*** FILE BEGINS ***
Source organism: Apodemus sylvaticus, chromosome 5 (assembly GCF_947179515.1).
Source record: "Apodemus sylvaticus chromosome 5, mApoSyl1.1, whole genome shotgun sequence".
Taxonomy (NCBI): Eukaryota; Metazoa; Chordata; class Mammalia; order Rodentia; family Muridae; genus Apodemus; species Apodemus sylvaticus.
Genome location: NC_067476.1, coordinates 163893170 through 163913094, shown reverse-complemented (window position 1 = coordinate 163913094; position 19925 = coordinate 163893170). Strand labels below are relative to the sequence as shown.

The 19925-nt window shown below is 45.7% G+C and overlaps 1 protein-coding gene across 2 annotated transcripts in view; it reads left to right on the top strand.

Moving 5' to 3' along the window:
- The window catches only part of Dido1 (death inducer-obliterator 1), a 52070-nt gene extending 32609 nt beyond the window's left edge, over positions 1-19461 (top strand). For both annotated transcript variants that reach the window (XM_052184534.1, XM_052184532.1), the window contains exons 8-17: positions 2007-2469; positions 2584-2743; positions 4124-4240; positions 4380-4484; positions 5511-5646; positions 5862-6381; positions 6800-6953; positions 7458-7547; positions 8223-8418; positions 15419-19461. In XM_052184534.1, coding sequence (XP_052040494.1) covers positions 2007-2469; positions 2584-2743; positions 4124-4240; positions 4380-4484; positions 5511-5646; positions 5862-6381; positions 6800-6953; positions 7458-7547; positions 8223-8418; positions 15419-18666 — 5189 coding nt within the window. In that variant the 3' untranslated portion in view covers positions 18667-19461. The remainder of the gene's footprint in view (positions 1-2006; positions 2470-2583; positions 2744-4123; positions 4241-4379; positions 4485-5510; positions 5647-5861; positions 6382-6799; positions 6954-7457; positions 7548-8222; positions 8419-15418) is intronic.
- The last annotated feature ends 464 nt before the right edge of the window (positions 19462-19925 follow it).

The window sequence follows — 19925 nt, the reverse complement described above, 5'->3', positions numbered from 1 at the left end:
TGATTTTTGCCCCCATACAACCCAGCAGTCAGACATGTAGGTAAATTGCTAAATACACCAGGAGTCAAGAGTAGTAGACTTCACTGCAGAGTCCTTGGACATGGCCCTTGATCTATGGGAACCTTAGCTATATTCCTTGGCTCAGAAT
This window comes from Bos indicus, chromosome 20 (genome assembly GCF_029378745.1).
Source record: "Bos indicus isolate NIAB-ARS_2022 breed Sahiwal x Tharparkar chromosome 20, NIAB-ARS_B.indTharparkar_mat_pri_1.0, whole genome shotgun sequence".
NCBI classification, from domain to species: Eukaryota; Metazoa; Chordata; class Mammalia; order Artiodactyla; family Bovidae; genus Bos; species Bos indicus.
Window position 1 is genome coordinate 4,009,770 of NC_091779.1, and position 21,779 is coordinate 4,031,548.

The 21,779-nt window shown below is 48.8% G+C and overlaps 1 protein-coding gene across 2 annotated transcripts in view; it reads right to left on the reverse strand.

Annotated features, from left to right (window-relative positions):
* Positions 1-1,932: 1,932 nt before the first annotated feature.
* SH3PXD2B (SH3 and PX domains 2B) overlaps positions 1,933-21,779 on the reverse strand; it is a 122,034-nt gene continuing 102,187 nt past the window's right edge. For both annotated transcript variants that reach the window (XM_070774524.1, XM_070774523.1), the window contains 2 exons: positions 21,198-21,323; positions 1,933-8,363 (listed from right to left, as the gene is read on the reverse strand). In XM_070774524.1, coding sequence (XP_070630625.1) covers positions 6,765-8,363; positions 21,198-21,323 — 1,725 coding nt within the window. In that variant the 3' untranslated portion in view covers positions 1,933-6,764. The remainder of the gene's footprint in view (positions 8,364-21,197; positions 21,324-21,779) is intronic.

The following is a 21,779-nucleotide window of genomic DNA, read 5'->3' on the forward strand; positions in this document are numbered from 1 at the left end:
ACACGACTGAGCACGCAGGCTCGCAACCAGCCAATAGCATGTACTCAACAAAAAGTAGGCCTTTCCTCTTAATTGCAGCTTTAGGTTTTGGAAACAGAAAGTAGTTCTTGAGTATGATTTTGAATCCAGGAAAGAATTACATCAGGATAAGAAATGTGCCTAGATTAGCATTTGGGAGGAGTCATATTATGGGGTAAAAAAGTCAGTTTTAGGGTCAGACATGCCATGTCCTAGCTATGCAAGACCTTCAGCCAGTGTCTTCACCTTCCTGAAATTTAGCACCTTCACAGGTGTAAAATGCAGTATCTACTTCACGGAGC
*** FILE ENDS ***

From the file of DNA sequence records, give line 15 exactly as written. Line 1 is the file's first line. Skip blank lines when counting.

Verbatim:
The 21,779-nt window shown below is 48.8% G+C and overlaps 1 protein-coding gene across 2 annotated transcripts in view; it reads right to left on the reverse strand.